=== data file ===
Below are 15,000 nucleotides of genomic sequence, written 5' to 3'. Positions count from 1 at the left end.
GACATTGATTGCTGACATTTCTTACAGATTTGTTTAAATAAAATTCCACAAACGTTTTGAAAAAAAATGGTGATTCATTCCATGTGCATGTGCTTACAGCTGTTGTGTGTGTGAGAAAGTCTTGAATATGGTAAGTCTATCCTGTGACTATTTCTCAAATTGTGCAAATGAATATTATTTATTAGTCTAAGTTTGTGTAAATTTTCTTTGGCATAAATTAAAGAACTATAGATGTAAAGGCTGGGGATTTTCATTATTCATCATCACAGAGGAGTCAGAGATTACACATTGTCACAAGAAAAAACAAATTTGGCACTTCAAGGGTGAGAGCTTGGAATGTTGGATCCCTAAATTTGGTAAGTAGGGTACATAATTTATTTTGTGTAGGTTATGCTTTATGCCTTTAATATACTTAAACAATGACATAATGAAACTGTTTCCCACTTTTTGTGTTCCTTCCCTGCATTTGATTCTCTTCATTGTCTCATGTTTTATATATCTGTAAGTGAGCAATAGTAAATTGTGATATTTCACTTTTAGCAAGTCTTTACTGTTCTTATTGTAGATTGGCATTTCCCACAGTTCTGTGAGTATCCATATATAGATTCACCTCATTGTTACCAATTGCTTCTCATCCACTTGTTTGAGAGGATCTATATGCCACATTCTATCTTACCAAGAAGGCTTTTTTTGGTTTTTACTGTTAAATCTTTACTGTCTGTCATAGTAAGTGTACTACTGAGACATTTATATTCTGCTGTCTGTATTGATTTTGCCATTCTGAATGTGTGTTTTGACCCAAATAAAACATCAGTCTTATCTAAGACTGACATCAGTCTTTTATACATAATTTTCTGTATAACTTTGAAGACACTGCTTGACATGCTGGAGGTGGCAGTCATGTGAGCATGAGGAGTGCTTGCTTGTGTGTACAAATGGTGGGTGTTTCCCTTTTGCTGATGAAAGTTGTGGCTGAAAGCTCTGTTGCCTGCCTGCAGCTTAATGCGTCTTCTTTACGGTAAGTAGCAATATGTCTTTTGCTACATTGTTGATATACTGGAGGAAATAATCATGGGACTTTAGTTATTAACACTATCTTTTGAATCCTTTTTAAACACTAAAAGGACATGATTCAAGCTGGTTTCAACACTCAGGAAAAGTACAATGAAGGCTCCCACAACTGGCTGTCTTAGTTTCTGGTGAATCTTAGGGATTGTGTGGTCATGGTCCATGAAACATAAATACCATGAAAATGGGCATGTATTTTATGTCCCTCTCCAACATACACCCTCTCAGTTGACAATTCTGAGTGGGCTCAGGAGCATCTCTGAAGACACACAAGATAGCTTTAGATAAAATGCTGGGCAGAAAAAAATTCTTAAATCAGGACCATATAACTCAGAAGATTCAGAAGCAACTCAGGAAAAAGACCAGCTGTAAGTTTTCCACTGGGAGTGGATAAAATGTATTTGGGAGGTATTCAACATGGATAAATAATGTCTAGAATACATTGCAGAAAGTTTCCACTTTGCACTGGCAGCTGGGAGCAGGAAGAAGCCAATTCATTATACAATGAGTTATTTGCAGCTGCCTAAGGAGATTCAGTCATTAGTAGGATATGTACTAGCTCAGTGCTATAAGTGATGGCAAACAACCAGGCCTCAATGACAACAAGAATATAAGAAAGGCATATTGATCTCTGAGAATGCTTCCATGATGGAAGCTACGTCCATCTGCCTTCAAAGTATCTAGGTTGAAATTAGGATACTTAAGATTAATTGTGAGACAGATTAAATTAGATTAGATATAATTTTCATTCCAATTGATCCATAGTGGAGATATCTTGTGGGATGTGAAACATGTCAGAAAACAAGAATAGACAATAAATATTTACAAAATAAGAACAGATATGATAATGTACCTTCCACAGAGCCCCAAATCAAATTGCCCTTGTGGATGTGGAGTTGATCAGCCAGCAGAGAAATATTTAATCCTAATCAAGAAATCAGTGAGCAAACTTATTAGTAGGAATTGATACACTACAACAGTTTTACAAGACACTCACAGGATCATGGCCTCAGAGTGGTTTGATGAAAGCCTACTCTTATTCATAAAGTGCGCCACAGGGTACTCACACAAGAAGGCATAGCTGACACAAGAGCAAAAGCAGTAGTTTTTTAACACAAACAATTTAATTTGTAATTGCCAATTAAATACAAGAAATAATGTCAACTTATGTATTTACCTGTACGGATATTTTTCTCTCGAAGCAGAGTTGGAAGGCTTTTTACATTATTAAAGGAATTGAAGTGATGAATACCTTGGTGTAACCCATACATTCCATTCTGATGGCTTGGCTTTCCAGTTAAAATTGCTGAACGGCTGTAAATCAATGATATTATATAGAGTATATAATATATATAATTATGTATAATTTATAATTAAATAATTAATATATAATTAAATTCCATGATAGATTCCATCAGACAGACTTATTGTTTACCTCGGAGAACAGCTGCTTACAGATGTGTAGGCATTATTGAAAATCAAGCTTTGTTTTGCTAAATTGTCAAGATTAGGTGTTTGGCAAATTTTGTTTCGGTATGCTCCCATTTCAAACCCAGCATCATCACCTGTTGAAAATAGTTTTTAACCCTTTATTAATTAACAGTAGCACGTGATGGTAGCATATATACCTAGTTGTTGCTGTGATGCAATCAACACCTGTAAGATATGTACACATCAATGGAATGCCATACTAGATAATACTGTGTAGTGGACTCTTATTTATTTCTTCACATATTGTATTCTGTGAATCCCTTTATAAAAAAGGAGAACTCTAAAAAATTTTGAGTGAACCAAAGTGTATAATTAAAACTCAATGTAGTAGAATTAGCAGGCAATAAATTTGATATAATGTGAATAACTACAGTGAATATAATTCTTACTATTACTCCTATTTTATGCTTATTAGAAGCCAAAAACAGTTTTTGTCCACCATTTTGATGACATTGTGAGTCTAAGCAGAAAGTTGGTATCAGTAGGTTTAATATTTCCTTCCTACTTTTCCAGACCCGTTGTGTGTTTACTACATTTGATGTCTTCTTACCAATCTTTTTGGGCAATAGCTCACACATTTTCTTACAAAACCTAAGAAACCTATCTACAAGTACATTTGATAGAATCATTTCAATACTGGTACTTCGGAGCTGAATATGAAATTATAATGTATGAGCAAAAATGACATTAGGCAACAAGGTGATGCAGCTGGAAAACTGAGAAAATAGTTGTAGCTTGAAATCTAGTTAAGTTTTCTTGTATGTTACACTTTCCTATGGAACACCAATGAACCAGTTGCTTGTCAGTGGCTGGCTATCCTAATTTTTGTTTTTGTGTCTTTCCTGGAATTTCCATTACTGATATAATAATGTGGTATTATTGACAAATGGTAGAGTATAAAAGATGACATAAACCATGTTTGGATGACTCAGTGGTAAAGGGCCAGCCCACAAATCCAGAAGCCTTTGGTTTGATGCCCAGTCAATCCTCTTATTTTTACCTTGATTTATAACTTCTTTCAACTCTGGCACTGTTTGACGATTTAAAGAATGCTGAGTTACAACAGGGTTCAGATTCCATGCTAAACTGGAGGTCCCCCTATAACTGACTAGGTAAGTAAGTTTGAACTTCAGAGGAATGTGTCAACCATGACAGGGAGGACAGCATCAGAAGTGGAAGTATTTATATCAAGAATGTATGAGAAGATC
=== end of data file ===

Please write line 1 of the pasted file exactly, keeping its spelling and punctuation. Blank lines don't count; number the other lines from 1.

Below are 15,000 nucleotides of genomic sequence, written 5' to 3'. Positions count from 1 at the left end.